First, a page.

Leadership – Vision 2

Leadership Vision 2

In modern Democracies the freedom to dream, dream big, and formulate a better world is a distinct advantage over Communist nations.  These dreams eventually become the visons that drive us forward to a better, more moral society.  We need people in all levels of society who can dream big, see a better world, and communicate their vision to create a better condition than exists today.

We believe that history will show that our greatest leaders emerged when they believed in visions that were morally sound, and personally challenging to themselves and those they led.

A Clear and Moral Vision

In the 1960’s one such person who could do this was Martin Luther King, Jr.  King’s true visionary moment was what is now known as his “I have a dream” speech on August 28, 1963, in Washington, D. C.  Standing on the steps of the Lincoln Memorial, King recounted a long history of injustices experienced by African Americans in America before an estimated 200,000 onlookers.  But his retelling of history was a mere backdrop to his vision of the future, and he did an articulate job of laying out a vision of what the world could look like for future generations.  His speech is too long to reprint here, but the most memorable moments for us are captured in these two phrases.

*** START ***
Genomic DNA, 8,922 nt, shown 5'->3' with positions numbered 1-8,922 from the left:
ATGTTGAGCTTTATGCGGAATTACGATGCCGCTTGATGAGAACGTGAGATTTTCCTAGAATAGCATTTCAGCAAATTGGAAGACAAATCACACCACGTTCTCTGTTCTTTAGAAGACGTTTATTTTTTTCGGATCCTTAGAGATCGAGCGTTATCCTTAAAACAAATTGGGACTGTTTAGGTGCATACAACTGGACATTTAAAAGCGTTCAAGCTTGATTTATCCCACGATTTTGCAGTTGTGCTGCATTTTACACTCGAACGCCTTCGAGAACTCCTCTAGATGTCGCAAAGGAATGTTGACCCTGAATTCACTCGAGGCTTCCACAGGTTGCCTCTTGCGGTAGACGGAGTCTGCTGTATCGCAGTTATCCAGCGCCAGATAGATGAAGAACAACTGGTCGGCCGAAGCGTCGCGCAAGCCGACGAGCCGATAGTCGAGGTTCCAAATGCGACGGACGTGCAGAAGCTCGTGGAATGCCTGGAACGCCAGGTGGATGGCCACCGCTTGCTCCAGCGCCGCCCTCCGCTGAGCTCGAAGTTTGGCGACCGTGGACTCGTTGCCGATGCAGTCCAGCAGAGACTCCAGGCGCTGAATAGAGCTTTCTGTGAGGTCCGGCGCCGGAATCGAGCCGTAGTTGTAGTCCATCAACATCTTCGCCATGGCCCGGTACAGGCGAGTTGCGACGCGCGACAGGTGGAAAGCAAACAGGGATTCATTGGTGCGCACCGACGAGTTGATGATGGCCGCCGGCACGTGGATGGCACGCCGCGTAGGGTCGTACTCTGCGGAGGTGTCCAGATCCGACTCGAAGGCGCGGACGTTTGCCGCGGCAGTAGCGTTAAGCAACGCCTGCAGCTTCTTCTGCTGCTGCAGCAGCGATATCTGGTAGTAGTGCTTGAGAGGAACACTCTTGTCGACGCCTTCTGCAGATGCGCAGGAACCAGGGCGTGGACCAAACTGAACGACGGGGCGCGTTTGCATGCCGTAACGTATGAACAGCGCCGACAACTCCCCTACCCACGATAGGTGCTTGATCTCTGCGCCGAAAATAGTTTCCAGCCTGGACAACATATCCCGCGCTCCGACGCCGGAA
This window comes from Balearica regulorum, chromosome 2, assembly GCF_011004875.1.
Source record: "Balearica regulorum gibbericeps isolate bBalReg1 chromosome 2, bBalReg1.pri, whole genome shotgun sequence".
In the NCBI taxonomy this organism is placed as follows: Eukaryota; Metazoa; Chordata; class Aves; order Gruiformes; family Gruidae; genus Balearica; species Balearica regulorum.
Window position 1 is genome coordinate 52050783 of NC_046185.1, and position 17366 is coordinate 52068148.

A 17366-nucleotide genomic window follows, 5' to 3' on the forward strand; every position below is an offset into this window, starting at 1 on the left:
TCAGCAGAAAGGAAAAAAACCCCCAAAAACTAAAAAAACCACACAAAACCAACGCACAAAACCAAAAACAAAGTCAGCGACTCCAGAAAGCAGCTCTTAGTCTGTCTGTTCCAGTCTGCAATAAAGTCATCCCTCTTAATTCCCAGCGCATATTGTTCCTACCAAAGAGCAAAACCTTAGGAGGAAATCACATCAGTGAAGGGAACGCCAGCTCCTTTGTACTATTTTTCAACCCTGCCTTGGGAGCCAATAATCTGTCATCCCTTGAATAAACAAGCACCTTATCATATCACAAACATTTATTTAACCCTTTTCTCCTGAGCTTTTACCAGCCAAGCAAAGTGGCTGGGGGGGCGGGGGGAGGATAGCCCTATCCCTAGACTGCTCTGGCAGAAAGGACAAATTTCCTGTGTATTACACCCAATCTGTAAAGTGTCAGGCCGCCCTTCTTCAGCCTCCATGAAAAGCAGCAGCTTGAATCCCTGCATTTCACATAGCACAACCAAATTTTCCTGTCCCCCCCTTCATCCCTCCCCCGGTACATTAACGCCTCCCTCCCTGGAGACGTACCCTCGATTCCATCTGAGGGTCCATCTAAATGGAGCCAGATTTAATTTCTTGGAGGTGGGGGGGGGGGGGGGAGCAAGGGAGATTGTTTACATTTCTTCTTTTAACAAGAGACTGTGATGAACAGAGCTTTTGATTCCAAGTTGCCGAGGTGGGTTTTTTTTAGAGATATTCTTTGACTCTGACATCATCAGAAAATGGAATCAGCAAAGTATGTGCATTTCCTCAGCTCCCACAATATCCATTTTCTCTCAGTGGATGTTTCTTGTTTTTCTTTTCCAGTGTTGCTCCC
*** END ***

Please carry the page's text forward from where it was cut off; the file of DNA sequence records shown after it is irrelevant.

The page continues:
“I have a dream that one day on the red hills of Georgia, the sons of former slaves and the sons of former slave owners will be able to sit down together at the table of brotherhood.

I have a dream that my four little children will one day live in a nation where they will not be judged by the color of their skin but by the content of their character.”